A class of 109 first-year students marched into the UMKC Student Union for the UMKC School of Medicine’s annual InDOCtrination ceremony on Friday, Aug. 16, taking the first step in a six-year journey toward earning their medical degrees.
Mary Anne Jackson, M.D., interim dean of the School of Medicine and a 1978 graduate, shared her experience as new medical student.
“I was excited to start this new journey and just slightly overwhelmed to think this was my first step toward becoming a physician,” she said.
She told the class that the next six years would be some of the most challenging, but also most memorable and most life-changing of their lives.
“Each and every day, you will make a difference in people’s lives,” Jackson said. “Embrace that.”
This year’s incoming class is comprised of 76 women and 33 men from 15 states spread from California to Massachusetts.
Corrine Workman, a second-year student, received the school’s Richard T. Garcia Memorial Award. It is given annually to a second-year student for outstanding leadership skills, compassion toward fellow students, and outstanding academic performance throughout Year 1.
“I remember meeting people that I now consider my closest friends,” Workman said. “I also learned about taking caring of myself and people around me.”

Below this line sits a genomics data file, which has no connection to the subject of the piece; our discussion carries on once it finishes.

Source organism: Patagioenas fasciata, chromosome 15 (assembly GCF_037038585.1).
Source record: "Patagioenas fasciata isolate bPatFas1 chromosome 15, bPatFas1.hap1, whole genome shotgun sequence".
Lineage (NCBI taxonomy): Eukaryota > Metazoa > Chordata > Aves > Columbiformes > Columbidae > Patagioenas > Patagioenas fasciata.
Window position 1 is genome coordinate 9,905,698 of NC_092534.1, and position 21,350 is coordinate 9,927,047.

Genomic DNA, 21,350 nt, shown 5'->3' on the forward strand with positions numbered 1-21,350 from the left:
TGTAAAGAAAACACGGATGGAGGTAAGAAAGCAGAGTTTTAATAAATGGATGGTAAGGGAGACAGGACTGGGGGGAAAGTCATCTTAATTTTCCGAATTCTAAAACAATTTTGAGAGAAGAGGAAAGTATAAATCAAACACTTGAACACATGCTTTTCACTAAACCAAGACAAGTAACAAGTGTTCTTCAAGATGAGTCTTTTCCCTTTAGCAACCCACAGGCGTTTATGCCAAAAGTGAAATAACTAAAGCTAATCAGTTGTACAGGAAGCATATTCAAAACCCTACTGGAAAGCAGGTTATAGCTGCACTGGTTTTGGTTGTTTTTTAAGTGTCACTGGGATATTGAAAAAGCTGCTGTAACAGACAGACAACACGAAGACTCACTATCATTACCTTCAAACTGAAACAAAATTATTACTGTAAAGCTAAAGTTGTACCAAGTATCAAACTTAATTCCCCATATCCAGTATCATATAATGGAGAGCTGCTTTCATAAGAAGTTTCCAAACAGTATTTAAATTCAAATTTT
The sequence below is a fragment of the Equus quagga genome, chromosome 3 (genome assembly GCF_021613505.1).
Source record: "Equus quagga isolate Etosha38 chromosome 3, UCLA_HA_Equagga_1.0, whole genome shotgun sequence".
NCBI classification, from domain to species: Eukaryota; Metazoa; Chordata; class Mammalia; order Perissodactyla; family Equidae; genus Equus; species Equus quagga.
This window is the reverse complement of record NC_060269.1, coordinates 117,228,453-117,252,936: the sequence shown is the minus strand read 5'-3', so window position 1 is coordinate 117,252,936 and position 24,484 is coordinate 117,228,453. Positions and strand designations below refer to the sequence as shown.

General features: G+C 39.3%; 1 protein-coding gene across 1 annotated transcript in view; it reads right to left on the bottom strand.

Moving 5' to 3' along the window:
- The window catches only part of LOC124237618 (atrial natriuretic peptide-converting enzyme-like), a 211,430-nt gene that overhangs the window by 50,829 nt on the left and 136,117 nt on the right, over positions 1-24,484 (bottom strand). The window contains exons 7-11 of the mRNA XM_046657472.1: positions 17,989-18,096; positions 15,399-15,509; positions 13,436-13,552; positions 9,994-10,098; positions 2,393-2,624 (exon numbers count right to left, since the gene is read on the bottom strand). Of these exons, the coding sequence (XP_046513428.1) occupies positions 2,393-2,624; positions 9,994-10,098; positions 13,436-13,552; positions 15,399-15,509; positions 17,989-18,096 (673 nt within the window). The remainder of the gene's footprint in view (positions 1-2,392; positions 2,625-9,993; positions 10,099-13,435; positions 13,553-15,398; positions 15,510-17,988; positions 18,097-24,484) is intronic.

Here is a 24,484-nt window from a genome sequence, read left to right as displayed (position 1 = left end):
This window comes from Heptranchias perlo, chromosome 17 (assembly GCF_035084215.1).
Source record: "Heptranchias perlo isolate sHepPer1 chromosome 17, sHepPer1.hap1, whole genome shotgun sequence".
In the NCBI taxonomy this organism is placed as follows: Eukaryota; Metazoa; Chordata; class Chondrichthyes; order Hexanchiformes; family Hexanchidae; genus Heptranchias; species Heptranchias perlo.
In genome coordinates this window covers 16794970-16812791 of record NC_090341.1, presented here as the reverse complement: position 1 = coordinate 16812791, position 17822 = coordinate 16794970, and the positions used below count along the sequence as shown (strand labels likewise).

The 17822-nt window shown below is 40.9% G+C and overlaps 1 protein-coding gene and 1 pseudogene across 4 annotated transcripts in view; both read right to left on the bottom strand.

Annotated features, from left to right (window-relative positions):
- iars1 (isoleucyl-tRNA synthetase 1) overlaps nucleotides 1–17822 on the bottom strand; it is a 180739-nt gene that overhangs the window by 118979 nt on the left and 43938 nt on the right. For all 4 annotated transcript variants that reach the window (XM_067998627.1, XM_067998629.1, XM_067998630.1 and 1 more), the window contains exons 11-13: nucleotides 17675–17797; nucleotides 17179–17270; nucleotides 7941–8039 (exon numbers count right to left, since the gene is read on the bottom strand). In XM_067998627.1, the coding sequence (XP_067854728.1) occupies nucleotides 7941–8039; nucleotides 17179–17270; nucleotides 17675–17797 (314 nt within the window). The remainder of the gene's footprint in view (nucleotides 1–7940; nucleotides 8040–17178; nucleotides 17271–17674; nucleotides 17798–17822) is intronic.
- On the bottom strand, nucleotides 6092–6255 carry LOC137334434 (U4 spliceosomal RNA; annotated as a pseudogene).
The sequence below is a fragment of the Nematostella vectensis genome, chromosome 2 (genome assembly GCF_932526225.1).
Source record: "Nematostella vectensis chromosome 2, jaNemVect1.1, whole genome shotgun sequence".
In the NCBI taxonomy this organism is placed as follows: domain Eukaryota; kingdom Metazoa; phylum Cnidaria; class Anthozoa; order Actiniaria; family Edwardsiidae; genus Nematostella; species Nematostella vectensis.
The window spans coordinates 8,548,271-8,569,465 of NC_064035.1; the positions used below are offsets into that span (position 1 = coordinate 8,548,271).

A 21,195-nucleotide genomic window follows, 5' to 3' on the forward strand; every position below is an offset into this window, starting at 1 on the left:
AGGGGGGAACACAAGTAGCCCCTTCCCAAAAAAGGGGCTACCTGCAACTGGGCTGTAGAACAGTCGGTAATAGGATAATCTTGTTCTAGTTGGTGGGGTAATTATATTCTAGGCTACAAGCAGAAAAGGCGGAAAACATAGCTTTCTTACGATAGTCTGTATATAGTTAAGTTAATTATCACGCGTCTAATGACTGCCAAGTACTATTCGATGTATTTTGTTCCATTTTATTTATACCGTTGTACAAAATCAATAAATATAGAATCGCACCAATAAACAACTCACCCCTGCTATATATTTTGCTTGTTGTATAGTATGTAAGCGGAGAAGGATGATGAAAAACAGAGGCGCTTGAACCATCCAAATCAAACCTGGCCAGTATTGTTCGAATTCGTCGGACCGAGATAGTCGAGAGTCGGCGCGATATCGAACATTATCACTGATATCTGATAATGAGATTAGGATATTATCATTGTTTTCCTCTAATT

She encouraged members of the new Year 1 class to be patient with themselves when they face challenges and to be a help to others.
Each of the students was then introduced to family and friends with their Year 1 docent units and then listed to a reading of the Oath of Physicians. It is the same oath the class will recite in six year upon graduation.
Excitement filled the air Thursday morning at the Oak Street Hall, and it was easy to see why. It was move-in day for the dozens of members of the UMKC School of Medicine Class of 2025, who all were taking on the challenge of earning a bachelor’s degree and their medical degree in just six years.
The program calls for extraordinary students, and they and their supportive families filled the halls and elevators.
There was Liv Lyon, from Ozark, Missouri, saying, “I love a challenge and always push myself to do what’s hardest.” In high school she did not one but two capstone projects, both involving health care improvements. One helped a hospital’s SICU set up a system to accurately track the weight of each patient every day.